A visit to Bangalore is always filled with mixed feelings. Initially i.e., nearly twenty years ago, all the family I knew were going strong. My peers in the family all were just starting one or were trying to establish they foothold in the family space and the professional space. It was the IT boom time. Coming back from America was something special at that time. A lot of youngsters looked forward to seeing us. Over the next twenty years, things have changed dramatically. The same youngsters are all now graduates and have jobs that serve multinational clients. The work atmosphere is nothing different from what you can find in America i.e., there is no novelty involved in talking of an American or UK client. A lot of the same youngsters have visited the foreign shores. Economy is booming for most of the middle class.
You can get what you want in India itself. One has to visit America or the UK or Dubai just because they can afford to now. At the same time, everyone is now busy with their own tasks and challenges be it finding a match for their eligible children or their own involvement in personal activities. Once the novelty washes off, you will start finding that you are on your own. You better have a good agenda while visiting. Not that it is hard. With all the relatives you need to visit and the few places on the calendar, times goes by fast. Then there are some dear ones and friends who still are in touch with you. And there will be some social event or the other within the family that you get invited to. We had two of these to visit apart from specific events for ourselves. It is nice to catch up with distant ones once in a while.
At a 75th birthday celebration, we got our first taste of festive food on a plantain leaf amidst the dense smoke created by the homa (fire offering). It didn’t matter that the smoke was bothering our breathing and there was not adequate ventilation. We still enjoyed it enormously. Then there was the naming ceremony of a cousin’s newborn grandson. My sister-in-law who is a professional singer, had organized a singing event with her students just for my wife’s landmark birthday. It was wonderful to hear the children render devotional songs like pros. And I was insisted to sing a melody and I chose a para from a Raghavendra Swami song sung by Rajkumar.
Entire days went by like a breeze. Somehow time seems compressed while in India much like the space is. I was looking at the verandah where I used to study throughout my high school and college days. It is the about 8′ x 8′ – our current bathrooms are bigger. I used to sit on a Godrej chair and a wooden desk with no draws and study into the late nights and sometimes into the early morning. I was not mindful of the many mosquitoes that would sting me. As I sat in the same space, I couldn’t concentrate much given the noise from the road, the neighbors. Even the birds don’t seem to sleep too long in the night – I would hear one caw continuously around 4 AM in the morning and the sunrise is around 5:45 AM. And all my awareness was constantly seeking out any mosquito that was finding my American tempered blood a delight to suck upon! I wonder how I got past my childhood there!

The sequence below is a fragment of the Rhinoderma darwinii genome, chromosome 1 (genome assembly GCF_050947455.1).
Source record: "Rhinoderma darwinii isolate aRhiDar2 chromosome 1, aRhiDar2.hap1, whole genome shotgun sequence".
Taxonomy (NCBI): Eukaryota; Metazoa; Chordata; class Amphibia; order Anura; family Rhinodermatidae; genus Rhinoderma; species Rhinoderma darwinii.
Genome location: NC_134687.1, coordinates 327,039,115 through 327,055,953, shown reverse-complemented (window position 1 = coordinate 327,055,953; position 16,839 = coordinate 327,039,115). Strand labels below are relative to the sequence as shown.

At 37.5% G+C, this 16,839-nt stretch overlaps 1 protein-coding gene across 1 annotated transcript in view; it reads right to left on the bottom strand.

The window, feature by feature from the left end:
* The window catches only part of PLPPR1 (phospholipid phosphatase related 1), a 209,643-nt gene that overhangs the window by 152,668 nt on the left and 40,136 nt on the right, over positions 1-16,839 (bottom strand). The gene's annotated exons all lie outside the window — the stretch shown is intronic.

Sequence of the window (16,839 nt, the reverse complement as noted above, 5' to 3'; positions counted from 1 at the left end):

With the current effort to demonetize the 500 and 1000 rupee notes, there has been a rush at the banks to convert the old notes into newer ones. Many old timers would just save money at home and never had a bank account. Such a lot would have been affected – all hard earned and saved money. Since a lot of transactions were cash based, there have been probably millions of small businesses that couldn’t account for the ‘excess’ money. Fair enough. They should have paid taxes in the first place. After all the middle, salaried class have alway paid taxes. It is a good thing that Modi drove this effort and hopefully will be the first step to eradicate corruption. I read of many in Pakistan producing counterfeit Indian currency and one such even committed suicide after the announcement. Given a lot of such black money would be converted into Gold, the goldsmiths were issued a memorandum that they need to keep track of all transaction from two weeks prior to the announcement into the end of the year. Of course, corruption is hard to eradicate. Many street-smarts had connived with many a bank officer to get newer currency in exchange for a commission. Many such were caught red handed by the IT department officials. Good luck Mr. Modi. I am getting a sense of confidence that India is on the right track after nearly sixty years of independence for the first time.